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Discussion Starter #1
A quote from Jack Hidley who I highly respect:

"Front end rise and weight transfer from the front to the rear tires do not have a cause and effect relationship that most people think there is.

It is easy to see this by taking a motorcycle, clamping the front forks so the front suspension can't move and then doing a full throttle launch. I guarantee that the motorcycle can still do a wheelie (100% weight transfer), even though the front end didn't rise at all.

A little back ground here. All of the information below only applies to a rear wheel drive car with a solid axle.

To get the most forward grip from the rear tires during launch, you need the maximum percentage of the vehicles weight on them and EACH tire should have the same weight on it.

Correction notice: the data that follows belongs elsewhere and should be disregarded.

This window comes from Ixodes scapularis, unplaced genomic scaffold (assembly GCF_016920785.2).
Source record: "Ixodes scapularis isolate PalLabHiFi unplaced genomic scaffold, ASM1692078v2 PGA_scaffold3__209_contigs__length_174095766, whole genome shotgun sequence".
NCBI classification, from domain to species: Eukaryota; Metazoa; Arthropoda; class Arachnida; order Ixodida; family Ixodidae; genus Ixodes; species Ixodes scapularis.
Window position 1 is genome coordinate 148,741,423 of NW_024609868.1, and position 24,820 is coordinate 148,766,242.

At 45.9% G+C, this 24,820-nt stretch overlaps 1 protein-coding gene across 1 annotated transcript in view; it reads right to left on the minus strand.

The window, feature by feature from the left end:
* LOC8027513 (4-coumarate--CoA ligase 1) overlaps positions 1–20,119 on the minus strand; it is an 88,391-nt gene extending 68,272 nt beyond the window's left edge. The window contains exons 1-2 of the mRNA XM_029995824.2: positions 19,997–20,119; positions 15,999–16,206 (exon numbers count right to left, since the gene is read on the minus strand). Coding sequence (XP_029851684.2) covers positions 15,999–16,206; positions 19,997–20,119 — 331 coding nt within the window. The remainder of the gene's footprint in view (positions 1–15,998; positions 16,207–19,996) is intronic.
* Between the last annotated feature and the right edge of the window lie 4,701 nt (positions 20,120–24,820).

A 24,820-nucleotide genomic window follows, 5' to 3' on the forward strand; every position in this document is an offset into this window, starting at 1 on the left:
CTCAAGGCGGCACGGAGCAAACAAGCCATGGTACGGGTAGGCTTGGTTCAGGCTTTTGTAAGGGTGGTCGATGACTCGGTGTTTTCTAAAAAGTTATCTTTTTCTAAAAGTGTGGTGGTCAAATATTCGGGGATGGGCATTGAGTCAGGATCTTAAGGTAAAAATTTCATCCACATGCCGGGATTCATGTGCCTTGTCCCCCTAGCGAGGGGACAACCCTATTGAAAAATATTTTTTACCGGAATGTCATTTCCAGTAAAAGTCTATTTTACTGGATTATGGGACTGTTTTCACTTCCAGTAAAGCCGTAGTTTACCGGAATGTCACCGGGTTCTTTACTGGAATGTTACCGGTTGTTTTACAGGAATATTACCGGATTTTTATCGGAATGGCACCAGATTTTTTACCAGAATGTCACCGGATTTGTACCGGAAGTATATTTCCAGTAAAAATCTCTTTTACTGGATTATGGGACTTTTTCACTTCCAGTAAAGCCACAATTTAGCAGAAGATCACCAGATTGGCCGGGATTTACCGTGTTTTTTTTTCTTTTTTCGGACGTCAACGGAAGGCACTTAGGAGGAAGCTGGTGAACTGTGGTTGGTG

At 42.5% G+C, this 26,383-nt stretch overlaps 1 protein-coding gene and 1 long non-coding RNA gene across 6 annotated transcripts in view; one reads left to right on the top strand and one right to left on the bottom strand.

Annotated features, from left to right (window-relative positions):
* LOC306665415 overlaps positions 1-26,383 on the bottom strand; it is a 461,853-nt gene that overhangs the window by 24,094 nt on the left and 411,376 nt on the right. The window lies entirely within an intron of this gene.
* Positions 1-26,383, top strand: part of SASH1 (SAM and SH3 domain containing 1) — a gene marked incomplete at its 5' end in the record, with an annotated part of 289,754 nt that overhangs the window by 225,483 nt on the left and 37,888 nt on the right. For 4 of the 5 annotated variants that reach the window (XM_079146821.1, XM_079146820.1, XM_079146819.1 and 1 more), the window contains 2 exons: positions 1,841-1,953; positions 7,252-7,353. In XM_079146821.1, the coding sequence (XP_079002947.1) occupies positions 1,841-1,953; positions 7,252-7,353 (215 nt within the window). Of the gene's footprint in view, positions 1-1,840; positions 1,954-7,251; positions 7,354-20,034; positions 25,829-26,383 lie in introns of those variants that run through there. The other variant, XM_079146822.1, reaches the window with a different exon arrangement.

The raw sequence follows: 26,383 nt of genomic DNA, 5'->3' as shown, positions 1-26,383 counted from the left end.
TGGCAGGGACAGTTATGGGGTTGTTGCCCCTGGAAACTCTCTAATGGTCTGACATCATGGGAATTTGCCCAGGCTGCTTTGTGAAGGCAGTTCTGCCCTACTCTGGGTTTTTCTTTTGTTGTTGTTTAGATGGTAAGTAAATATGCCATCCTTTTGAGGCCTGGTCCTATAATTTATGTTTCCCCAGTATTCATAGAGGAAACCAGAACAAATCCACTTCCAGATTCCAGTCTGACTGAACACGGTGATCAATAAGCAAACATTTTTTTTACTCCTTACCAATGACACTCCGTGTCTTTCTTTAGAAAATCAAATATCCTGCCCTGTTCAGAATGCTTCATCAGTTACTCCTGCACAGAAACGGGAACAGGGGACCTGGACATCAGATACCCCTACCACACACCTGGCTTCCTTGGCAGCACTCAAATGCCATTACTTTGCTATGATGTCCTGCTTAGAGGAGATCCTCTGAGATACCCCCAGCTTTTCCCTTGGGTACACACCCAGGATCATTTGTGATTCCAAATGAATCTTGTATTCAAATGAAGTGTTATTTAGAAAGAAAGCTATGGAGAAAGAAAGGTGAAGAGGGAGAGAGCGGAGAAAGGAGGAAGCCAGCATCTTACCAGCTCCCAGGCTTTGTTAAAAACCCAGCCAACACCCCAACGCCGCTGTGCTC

The first part is accomplished by getting the cg of the vehicle as high as possible and as far back as possible.

The second part is usually accomplished by having very little front roll stiffness (soft springs, soft swaybar) and high rear roll stiffness (stiff swaybar).

The result of this roll stiffness difference is that the driveshaft torque doesn't make the rear tire loads as much unequal as they would be with a normal roll stiffness distribution.

More equal rear tire loads, equals more grip. More grip equals more potential for acceleration. Note that the term "weight transfer" didn't show up at all in the second part. This leads me to the second most important thing to consider.

If a drag racer uses the term "weight transfer" in a sentence, close your ears. The odds are better than 90% that the statement is false.

The formula for weight transfer is:

Weight transfer = acceleration * (cg height/wheelbase) * vehicle weight